I experienced terrible trauma during my childhood. Thousands of Canadians have endured life-altering experiences which have resulted in depression, anxiety, nightmares, flashbacks, an inability to hold down a job, suicidal tendencies, as well as successful suicide attempts.
I've spent time working on a psychiatric ward. I have witnessed patients sitting with their skull gripped in their hands; trying to quiet the nonstop screams that blast in their heads all because of one situation which was so gruesome and impossible for their mind to process that the post-traumatic stress now prevents them from living a normal life; a life in which red hot anguish scorches every nerve in their body, preventing them from doing something most take for granted such as holding a newborn baby; something most expect as part of the human experience: peace of mind.
I know PTSD. I live it. I am assailed by the images every day; images which have made me fall to my knees as flashbacks so vivid and ugly wrapped themselves around my eyes like a blindfold. The incident plays on a constant loop in my broken brain, sometimes slowing down long enough to allow me a moment to breathe; other times the nightmare so real I forget I'm no longer that young child pinned underneath a grown man.
I have quite literally spent 30 years of my life trying to quiet the voices; begging them to whisper; urging them to stop pounding me with a stress unlike anything I can describe. This pain which consumes me every second of the day, and has me clutching my head to squeeze out the visions of a moment in childhood gone very wrong, is part of me now. Living without it would be a blessing, but the stillness of breath which would accompany it would leave me wondering if someone was playing a cruel joke on me.
For several years now, Post-Traumatic Stress Disorder has played front and centre in the media as our soldiers have returned battered and beaten from tours of duty overseas. As the ex-wife of a military man who did tours in Somalia, Rwanda, and two in Bosnia, I understand the lifestyle and the commitment these men and women have for their country when they embark upon this responsibility. I can sympathize when I read accounts of veterans returning from their time overseas, suddenly gripped with loud gunshots reverberating in their heads in the dark of night. I know of people who have been released from the military because the PTSD was so that they would never be able to hold a weapon again. Some are not even able to hold themselves upright for the constant assault of their senses.
However, as I read yet another picture post on Facebook in which the picture shows a soldier sitting by himself, forlorn and clearly lost from reality, the caption read, "Share if you care for our band of brothers and sisters dealing with PTSD." Not normally one to engage in controversial topics on a forum such as Facebook, for the first time I could not help myself in replying,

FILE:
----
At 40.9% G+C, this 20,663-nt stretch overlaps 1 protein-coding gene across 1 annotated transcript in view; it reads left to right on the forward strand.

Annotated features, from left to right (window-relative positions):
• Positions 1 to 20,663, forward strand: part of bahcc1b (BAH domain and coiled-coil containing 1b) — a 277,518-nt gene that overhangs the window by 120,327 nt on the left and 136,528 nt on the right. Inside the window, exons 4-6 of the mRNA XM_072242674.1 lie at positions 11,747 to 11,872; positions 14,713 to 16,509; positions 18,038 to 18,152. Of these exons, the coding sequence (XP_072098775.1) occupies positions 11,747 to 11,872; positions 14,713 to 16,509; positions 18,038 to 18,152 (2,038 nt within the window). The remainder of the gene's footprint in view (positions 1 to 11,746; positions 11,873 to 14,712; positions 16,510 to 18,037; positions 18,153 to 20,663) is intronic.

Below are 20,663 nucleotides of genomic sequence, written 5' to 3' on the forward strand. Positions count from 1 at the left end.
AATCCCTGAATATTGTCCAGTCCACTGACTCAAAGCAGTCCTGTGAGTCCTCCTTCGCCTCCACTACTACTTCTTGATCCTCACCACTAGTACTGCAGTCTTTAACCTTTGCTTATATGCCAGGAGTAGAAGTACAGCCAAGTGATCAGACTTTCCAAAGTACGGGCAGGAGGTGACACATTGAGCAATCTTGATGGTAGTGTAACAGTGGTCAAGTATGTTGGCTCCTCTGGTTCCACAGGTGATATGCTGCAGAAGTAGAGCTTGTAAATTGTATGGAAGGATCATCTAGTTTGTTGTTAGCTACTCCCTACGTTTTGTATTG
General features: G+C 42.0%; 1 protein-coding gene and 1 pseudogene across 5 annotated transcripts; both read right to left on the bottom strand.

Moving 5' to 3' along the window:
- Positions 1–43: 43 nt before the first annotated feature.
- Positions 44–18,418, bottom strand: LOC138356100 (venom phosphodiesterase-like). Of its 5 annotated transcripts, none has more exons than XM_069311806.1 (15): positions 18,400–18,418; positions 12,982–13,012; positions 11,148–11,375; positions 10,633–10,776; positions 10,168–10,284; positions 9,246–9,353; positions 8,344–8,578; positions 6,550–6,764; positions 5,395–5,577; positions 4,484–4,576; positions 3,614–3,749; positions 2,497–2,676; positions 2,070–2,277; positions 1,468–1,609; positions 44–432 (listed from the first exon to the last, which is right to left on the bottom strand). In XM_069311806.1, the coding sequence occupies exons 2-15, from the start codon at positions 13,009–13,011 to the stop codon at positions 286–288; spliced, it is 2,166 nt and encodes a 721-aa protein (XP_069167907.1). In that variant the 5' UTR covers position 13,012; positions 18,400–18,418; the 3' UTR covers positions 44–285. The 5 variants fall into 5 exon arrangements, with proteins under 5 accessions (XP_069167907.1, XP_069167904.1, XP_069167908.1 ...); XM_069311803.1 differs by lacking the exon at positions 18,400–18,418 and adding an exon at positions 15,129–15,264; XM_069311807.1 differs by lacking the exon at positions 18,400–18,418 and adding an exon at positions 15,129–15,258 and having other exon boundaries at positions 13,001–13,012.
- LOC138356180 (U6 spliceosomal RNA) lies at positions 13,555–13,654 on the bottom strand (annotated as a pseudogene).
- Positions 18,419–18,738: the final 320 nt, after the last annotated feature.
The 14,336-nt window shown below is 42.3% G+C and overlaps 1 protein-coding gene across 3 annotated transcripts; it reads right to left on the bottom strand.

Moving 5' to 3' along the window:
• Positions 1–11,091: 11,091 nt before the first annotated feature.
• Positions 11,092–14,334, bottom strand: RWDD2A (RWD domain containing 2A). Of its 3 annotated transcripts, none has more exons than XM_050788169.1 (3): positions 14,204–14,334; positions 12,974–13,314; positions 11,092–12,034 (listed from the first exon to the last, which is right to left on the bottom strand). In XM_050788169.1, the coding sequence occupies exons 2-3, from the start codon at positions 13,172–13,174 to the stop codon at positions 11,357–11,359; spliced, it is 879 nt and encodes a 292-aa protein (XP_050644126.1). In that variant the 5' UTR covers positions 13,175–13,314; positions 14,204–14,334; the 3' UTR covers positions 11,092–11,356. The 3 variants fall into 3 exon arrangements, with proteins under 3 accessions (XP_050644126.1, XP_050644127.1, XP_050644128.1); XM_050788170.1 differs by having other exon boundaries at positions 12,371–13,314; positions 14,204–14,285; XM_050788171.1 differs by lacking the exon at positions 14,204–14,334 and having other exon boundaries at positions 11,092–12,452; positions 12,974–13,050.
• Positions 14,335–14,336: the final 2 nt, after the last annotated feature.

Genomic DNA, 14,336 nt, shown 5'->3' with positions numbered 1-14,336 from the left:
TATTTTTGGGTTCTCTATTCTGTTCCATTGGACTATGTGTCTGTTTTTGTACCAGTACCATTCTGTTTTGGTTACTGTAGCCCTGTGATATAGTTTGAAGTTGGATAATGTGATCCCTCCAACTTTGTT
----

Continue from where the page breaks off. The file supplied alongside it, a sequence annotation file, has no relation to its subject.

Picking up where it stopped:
"How about if we share for all of those, myself included, who are dealing with lifelong PTSD? I respect what our soldiers have done for our country, but some of us have endured our own hardships which have resulted in a lifetime of PTSD, and are being haunted daily by our own demons which we did not sign up for. Sorry for being controversial, but I think it's time that PTSD became a disorder that affects humans of all walks of life, not just those who signed up to serve our country, but also those of us who didn't sign up for the nightmares."
I don't write this to disrespect those who have served our country, but rather I write it in hopes that PTSD will be seen as something which does not only belong to the military. Knowing it has been a long, hard road for these veterans to get the help they require to hopefully one day rejoin society, I feel that they at least have gotten this much, and slowly their plight is making the news, along with a huge impact on social media.
For those of us who did not sign up to fight a war overseas; for those of us who were taken from our homes in the middle of the night and have had to endure horrors of our own; for those of us who were jumped by a group of men and gang raped; for those of us who know the nightmares, the flashbacks, the inability to cope in society, I hope that even though our PTSD isn't as publicized due to the stigma, due to the fact that we were not willfully fighting for our country, I hope and pray that slowly, in time, we too can have people posting pictures and captions stating, "Share for all of those who suffer from PTSD."
Let's stop making this disorder exclusive to military members, shall we?
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